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Syracuse University adjusts Academic Calendar beginning in 2011-12
Syracuse University today announced adjustments to its Academic Calendar. Starting in the 2011-12 academic year, the calendar will include a new, weeklong “fall break” period, during which each day is deemed a non-instructional day and no classes will take place. This fall break will occur annually in November, during the week of Thanksgiving.
This change in the Academic Calendar aligns with the expanding geographic diversity among SU’s student population, which has grown nationally and globally as students increasingly hail from a broader range of regions outside the northeast United States and around the world. More than one quarter of this year’s incoming class came to Syracuse from outside the northeast United States.
The creation of fall break makes sense for students and families by providing a longer period of time to travel, as well as expanding travel options and flexibility during this week—one of the busiest and costliest travel weeks of the year. It also aligns with many other colleges and universities that have a break from classes at some point during the fall semester.
During Monday through Wednesday of the new fall break, the University will remain operational and these days will continue to be considered working days for University employees. Thanksgiving Day and the following day will continue to be University holidays, and employees have the option to utilize their personal/vacation time if they wish to extend their break.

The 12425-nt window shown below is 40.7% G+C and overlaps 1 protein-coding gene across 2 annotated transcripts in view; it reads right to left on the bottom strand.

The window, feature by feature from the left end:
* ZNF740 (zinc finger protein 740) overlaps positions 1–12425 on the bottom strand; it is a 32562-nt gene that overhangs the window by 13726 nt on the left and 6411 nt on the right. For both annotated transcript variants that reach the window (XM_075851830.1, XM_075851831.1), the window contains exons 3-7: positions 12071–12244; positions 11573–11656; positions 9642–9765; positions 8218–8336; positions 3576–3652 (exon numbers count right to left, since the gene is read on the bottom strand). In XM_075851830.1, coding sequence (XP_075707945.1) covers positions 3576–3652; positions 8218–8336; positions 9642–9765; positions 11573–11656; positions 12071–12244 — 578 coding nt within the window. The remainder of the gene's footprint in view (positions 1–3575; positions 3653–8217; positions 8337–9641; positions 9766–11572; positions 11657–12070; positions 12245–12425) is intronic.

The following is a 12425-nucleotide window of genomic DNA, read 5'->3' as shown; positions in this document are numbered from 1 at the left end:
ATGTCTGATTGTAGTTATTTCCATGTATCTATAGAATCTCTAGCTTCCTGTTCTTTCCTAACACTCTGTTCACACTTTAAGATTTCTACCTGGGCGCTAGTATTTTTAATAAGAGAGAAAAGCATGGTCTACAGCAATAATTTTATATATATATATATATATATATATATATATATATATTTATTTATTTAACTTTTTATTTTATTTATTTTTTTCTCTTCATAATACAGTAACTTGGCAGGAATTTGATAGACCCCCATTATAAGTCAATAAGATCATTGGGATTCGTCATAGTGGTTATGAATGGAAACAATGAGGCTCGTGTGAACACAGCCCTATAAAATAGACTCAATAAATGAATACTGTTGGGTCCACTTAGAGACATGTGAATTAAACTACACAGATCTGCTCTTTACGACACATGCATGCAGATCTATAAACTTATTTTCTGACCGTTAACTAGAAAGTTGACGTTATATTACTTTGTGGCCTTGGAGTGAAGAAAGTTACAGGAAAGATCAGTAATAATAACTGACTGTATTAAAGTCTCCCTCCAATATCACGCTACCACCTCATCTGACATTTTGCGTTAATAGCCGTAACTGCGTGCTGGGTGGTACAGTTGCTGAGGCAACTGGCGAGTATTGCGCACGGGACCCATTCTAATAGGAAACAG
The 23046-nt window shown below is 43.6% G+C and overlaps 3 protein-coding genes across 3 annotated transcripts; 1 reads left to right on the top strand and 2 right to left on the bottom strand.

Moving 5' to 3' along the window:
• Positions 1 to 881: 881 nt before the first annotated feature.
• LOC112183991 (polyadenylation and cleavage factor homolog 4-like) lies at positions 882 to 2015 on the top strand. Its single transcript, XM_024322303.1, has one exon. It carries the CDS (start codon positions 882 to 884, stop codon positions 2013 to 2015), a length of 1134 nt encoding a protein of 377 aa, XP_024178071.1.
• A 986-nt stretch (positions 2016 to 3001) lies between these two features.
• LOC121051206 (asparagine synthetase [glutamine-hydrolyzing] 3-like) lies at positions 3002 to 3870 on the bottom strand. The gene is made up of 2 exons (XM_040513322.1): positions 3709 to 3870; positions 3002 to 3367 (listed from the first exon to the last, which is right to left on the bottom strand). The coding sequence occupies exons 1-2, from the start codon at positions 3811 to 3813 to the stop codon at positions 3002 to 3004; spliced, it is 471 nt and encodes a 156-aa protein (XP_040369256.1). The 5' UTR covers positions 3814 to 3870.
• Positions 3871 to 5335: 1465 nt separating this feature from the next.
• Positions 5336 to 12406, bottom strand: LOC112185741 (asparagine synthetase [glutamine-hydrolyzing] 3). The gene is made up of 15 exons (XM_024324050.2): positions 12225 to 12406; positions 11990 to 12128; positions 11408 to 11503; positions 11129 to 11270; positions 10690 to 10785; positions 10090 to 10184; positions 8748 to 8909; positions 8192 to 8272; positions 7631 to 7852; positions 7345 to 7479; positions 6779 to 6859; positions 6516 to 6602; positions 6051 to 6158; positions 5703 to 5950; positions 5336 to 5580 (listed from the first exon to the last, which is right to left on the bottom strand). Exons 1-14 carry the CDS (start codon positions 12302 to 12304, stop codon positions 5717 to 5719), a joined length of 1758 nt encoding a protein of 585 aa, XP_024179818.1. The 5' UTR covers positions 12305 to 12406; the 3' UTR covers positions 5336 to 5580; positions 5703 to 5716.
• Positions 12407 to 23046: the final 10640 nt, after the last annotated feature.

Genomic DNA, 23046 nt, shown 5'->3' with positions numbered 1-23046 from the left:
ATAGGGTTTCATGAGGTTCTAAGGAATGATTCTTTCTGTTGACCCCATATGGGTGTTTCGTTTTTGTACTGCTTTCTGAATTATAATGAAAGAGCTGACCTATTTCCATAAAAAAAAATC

There are many days of religious observance important to many faith traditions that fall throughout the academic year. The University’s Academic Calendar traditionally has suspended instruction on only three of those: Eid El-Fitr, Yom Kippur and Good Friday. SU’s strong religious observance policy ensures that all students may observe days of great importance to their faith traditions. Therefore, in a change intended to emphasize the diversity of faiths at SU, beginning in 2011-12, instruction will be re-introduced on the three days previously considered non-instructional days. This is also consistent with academic scheduling practice at many universities.
SU’s religious observances policy recognizes the diversity of faiths represented among the campus community and protects the rights of students, faculty and staff to observe religious holy days according to their traditions. Under the policy, students are provided “an opportunity to make up any examination, study or work requirements that may have been missed because of an absence due to a religious observance.” According to this policy, students are required to notify their faculty of any absence in the upcoming semester, no later than the second week of classes. More information about the policy can be found at: http://supolicies.syr.edu/emp_ben/religious_observance.htm.
For nearly 20 years, the University’s Academic Calendar Committee has discussed issues surrounding these changes. A goal of the committee has been to encourage full instructional weeks whenever possible, and over this time the committee has recommended returning religious holy days to instructional days.
SU Vice Chancellor and Provost Eric Spina says, “This adjustment to the academic calendar makes sense for our students and their families by allowing for much greater flexibility during one of the most hectic travel seasons of the year. At the same time, the University has a very strong religious observance policy ensuring that those students who wish to be observant in their particular faith tradition continue to be free to do so.”
The new 2011-12 Academic Calendar, along with calendars for subsequent years, can be found here.